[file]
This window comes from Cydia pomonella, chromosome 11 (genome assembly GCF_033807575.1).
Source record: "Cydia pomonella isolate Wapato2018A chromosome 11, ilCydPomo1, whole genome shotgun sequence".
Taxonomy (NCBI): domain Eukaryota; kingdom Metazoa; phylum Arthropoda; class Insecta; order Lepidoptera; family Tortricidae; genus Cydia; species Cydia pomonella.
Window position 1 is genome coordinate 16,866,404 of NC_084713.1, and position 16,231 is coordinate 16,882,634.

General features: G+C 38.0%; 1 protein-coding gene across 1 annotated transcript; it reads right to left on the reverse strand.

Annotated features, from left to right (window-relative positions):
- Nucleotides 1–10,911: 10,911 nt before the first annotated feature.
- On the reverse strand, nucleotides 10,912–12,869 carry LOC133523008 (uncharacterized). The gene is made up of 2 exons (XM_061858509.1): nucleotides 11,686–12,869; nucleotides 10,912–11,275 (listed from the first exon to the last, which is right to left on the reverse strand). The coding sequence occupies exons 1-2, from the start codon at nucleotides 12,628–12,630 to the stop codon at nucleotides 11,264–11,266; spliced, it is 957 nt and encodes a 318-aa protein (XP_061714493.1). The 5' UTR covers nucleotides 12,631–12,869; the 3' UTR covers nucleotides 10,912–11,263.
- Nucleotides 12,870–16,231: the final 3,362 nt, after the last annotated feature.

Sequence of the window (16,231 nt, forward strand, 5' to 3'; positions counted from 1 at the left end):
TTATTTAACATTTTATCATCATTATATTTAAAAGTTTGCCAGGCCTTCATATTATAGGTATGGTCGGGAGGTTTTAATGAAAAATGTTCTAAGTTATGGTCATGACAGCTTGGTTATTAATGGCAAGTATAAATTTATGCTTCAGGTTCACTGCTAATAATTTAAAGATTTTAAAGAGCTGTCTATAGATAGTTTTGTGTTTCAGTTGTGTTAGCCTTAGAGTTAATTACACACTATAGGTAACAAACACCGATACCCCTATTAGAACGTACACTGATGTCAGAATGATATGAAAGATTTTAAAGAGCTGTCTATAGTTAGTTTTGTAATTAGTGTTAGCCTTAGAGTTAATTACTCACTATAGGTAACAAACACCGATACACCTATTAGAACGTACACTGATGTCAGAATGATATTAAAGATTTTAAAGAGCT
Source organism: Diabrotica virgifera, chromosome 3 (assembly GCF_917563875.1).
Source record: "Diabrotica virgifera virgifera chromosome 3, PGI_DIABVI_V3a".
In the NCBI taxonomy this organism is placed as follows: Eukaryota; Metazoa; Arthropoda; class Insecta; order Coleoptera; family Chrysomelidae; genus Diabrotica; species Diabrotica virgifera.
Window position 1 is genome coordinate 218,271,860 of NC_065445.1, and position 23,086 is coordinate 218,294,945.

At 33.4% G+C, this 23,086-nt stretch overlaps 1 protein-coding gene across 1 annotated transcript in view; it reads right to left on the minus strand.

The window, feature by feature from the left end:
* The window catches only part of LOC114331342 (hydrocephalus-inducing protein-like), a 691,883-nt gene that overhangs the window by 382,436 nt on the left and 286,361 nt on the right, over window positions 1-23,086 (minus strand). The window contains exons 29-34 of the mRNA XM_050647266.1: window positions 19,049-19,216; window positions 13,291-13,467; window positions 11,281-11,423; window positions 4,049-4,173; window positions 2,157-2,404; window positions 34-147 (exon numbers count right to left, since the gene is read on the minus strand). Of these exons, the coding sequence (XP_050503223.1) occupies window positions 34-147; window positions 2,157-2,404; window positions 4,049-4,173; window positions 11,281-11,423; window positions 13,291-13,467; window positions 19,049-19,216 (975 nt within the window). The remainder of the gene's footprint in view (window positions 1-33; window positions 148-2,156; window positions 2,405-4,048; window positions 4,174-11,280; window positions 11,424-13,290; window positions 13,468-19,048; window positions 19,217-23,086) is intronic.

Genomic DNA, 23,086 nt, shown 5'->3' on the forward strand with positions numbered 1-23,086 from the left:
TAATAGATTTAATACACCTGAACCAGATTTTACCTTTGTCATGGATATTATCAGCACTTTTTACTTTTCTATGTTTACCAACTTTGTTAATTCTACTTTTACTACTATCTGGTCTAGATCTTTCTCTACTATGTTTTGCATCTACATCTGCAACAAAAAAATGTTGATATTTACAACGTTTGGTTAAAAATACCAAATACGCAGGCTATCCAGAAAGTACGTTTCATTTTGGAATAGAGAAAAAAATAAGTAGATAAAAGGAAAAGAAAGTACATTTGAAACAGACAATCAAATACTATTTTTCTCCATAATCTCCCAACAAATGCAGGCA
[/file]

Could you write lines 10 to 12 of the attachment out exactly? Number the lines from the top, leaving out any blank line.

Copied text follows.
Sequence of the window (16,231 nt, forward strand, 5' to 3'; positions counted from 1 at the left end):
TTATTTAACATTTTATCATCATTATATTTAAAAGTTTGCCAGGCCTTCATATTATAGGTATGGTCGGGAGGTTTTAATGAAAAATGTTCTAAGTTATGGTCATGACAGCTTGGTTATTAATGGCAAGTATAAATTTATGCTTCAGGTTCACTGCTAATAATTTAAAGATTTTAAAGAGCTGTCTATAGATAGTTTTGTGTTTCAGTTGTGTTAGCCTTAGAGTTAATTACACACTATAGGTAACAAACACCGATACCCCTATTAGAACGTACACTGATGTCAGAATGATATGAAAGATTTTAAAGAGCTGTCTATAGTTAGTTTTGTAATTAGTGTTAGCCTTAGAGTTAATTACTCACTATAGGTAACAAACACCGATACACCTATTAGAACGTACACTGATGTCAGAATGATATTAAAGATTTTAAAGAGCT
Source organism: Diabrotica virgifera, chromosome 3 (assembly GCF_917563875.1).